As others have said, this is a sizable investment either way, and test drive of each is well worth the time and effort required. You should expect to get years and years of service out of any mower you buy, especially at these price points, and you'd better be happy with your choice. Test each and decide for yourself what you like best.
 

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Discussion Starter · #10 ·
Hi Robert-

Excellent explanation. I now understand far better about the differences.

One remaining question about hydrostatic.... This will be answered if we can get a test drive of, say, a model HRX217HXA mower, but in the meantime, is the movement of the ground speed bar more or less linear when controlling speed? In other words, that bar seems to have a total range of motion of maybe 3-4", so as you move it toward the main bar to begin moving the mower, does the mower take off immediately just as the bar is pushed slightly, or is there a lot of dead motion in the bar before any result is seen? Sorry about the bad phrasing, but does my meaning make sense? The reason for the question is that my wife has small hands and has asked me whether she'll be able to easily vary the ground speed......
 

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Hi Robert-

Excellent explanation. I now understand far better about the differences.

One remaining question about hydrostatic.... This will be answered if we can get a test drive of, say, a model HRX217HXA mower, but in the meantime, is the movement of the ground speed bar more or less linear when controlling speed? In other words, that bar seems to have a total range of motion of maybe 3-4", so as you move it toward the main bar to begin moving the mower, does the mower take off immediately just as the bar is pushed slightly, or is there a lot of dead motion in the bar before any result is seen? Sorry about the bad phrasing, but does my meaning make sense? The reason for the question is that my wife has small hands and has asked me whether she'll be able to easily vary the ground speed......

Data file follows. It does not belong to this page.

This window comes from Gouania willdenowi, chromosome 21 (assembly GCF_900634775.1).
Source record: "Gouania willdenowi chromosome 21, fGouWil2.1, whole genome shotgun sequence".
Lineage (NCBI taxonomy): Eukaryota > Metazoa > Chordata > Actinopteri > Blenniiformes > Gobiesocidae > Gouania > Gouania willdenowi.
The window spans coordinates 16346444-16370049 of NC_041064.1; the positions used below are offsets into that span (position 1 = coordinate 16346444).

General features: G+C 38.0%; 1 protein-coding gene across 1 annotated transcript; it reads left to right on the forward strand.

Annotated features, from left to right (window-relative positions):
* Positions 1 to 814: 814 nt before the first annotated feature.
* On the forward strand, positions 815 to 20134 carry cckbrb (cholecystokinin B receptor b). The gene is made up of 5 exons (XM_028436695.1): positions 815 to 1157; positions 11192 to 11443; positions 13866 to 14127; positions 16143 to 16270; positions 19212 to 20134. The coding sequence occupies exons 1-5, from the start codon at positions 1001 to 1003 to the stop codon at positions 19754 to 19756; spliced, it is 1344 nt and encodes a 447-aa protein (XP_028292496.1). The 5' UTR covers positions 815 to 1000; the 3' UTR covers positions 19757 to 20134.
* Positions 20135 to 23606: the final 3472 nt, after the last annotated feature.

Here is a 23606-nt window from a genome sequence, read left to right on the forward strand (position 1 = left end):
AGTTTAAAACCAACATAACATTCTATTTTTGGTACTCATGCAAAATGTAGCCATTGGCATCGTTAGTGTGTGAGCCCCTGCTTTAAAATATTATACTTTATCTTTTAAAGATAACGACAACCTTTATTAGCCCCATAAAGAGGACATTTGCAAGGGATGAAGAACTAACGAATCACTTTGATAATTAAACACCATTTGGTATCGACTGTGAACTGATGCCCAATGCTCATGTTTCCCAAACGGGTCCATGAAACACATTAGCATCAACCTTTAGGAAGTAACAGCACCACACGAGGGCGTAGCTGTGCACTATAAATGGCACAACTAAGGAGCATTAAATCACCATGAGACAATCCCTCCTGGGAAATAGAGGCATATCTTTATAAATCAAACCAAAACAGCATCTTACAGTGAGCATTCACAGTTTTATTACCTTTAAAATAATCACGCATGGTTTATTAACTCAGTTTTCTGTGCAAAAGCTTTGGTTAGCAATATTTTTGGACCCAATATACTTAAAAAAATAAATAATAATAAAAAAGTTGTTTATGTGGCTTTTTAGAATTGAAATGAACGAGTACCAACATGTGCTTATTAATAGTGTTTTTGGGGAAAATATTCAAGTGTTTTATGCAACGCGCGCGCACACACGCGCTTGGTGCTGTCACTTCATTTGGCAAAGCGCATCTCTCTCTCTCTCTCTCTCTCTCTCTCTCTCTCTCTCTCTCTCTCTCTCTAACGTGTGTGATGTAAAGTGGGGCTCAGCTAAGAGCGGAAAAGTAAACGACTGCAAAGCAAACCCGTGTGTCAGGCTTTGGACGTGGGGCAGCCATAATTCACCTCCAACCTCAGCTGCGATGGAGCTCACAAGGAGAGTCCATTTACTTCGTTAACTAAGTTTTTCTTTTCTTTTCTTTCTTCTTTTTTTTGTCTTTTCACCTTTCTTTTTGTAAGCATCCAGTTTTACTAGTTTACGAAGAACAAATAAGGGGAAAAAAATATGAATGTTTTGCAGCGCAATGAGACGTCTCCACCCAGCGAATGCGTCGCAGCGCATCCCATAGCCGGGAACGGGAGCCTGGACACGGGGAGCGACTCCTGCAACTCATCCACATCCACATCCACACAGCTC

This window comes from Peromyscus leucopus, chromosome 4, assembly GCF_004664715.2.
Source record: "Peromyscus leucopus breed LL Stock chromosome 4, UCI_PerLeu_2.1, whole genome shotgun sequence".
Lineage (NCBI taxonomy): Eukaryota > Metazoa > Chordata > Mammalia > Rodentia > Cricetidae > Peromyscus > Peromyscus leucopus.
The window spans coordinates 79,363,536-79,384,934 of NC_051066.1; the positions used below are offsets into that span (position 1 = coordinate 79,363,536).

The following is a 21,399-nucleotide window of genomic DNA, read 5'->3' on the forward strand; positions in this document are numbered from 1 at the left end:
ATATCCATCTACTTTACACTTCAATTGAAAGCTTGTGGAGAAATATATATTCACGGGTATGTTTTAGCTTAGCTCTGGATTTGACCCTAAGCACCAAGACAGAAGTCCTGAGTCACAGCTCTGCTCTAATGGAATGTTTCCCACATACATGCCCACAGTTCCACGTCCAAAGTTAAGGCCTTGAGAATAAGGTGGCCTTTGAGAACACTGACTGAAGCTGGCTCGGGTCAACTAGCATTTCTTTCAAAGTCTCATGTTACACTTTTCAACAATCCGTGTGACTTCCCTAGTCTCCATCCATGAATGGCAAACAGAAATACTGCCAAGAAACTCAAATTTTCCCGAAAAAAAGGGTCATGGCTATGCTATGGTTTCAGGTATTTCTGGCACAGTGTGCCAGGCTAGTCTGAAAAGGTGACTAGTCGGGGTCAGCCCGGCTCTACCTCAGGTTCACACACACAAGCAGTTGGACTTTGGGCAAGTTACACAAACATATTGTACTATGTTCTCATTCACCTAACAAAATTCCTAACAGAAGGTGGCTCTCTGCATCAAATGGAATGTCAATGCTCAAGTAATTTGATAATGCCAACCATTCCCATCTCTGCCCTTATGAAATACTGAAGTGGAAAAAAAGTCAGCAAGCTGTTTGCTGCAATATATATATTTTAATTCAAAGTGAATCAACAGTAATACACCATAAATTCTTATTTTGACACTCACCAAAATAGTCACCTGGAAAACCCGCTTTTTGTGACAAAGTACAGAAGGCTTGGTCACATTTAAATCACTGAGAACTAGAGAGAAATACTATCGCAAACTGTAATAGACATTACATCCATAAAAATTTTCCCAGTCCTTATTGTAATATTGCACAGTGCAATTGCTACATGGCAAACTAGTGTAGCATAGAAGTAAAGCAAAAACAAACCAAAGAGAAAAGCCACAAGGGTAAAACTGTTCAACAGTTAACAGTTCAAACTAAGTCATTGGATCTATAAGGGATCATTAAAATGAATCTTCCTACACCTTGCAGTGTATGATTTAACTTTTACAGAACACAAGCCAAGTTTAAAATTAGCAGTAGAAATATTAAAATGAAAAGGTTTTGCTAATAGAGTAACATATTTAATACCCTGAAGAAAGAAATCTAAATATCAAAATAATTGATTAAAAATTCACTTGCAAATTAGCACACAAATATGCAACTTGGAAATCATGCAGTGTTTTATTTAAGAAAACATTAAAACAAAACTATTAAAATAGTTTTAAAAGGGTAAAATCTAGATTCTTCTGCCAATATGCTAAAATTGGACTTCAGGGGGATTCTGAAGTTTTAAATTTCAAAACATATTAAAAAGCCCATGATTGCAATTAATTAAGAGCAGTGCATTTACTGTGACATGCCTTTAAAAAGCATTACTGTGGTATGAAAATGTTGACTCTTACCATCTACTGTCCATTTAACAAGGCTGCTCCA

The HRX runs about 4 mph flat-out. You want to set the orange lever to the the maximum speed you want the unit to move on flat open turf. For me, I put it right at mid-point. This is about 2 mph, so when I move the black lever from rest and press it toward the handlebar, the mower starts to move from 0-2 mph. The faster I push the black lever, the quicker the rear wheels spin.

I use my left hand to hold the blade control lever and handlebar together. When mowing flat-out, the black drive clutch lever is fully pressed and held against the handlebar with my right hand. When I need to slow, I'll release the black drive clutch lever slightly, sometimes with just my thumb holding it, others my whole hand, depending on how much speed I need to drop. To coast, I just let it snap back to rest position and continue gripping the handlebar.

With her small hands, using both to operate both the blade control and drive clutch levers might be too much. Hard to say. If she's going to be the primary user of the mower, try and bring her along for any test drives.